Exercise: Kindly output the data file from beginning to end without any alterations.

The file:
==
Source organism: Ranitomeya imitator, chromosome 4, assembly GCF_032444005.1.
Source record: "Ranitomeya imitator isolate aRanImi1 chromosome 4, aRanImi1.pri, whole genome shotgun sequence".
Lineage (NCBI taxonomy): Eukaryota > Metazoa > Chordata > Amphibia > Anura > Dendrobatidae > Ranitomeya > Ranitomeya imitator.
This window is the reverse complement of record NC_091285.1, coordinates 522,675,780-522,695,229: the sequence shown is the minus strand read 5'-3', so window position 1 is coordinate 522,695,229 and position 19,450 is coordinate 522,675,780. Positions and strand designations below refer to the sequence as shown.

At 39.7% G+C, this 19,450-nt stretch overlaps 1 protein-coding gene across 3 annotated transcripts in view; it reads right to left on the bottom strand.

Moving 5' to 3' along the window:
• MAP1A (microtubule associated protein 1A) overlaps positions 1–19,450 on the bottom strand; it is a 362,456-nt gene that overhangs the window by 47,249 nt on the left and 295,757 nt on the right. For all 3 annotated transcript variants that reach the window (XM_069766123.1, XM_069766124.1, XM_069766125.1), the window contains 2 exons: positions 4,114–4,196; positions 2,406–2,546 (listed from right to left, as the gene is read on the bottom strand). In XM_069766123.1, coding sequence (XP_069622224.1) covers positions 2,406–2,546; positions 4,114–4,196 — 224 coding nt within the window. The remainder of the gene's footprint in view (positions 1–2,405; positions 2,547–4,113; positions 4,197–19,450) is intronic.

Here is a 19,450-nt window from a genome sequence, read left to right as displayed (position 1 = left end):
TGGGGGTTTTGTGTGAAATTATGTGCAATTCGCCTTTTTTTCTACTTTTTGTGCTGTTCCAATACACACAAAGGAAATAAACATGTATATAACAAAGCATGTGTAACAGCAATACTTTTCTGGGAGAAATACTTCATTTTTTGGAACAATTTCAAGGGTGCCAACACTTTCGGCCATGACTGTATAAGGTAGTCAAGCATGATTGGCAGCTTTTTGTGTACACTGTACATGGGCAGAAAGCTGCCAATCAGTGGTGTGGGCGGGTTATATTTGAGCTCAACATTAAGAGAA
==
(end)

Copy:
Source organism: Ranitomeya imitator, chromosome 4, assembly GCF_032444005.1.
Source record: "Ranitomeya imitator isolate aRanImi1 chromosome 4, aRanImi1.pri, whole genome shotgun sequence".
Lineage (NCBI taxonomy): Eukaryota > Metazoa > Chordata > Amphibia > Anura > Dendrobatidae > Ranitomeya > Ranitomeya imitator.
This window is the reverse complement of record NC_091285.1, coordinates 522,675,780-522,695,229: the sequence shown is the minus strand read 5'-3', so window position 1 is coordinate 522,695,229 and position 19,450 is coordinate 522,675,780. Positions and strand designations below refer to the sequence as shown.

At 39.7% G+C, this 19,450-nt stretch overlaps 1 protein-coding gene across 3 annotated transcripts in view; it reads right to left on the bottom strand.

Moving 5' to 3' along the window:
• MAP1A (microtubule associated protein 1A) overlaps positions 1–19,450 on the bottom strand; it is a 362,456-nt gene that overhangs the window by 47,249 nt on the left and 295,757 nt on the right. For all 3 annotated transcript variants that reach the window (XM_069766123.1, XM_069766124.1, XM_069766125.1), the window contains 2 exons: positions 4,114–4,196; positions 2,406–2,546 (listed from right to left, as the gene is read on the bottom strand). In XM_069766123.1, coding sequence (XP_069622224.1) covers positions 2,406–2,546; positions 4,114–4,196 — 224 coding nt within the window. The remainder of the gene's footprint in view (positions 1–2,405; positions 2,547–4,113; positions 4,197–19,450) is intronic.

Here is a 19,450-nt window from a genome sequence, read left to right as displayed (position 1 = left end):
TGGGGGTTTTGTGTGAAATTATGTGCAATTCGCCTTTTTTTCTACTTTTTGTGCTGTTCCAATACACACAAAGGAAATAAACATGTATATAACAAAGCATGTGTAACAGCAATACTTTTCTGGGAGAAATACTTCATTTTTTGGAACAATTTCAAGGGTGCCAACACTTTCGGCCATGACTGTATAAGGTAGTCAAGCATGATTGGCAGCTTTTTGTGTACACTGTACATGGGCAGAAAGCTGCCAATCAGTGGTGTGGGCGGGTTATATTTGAGCTCAACATTAAGAGAA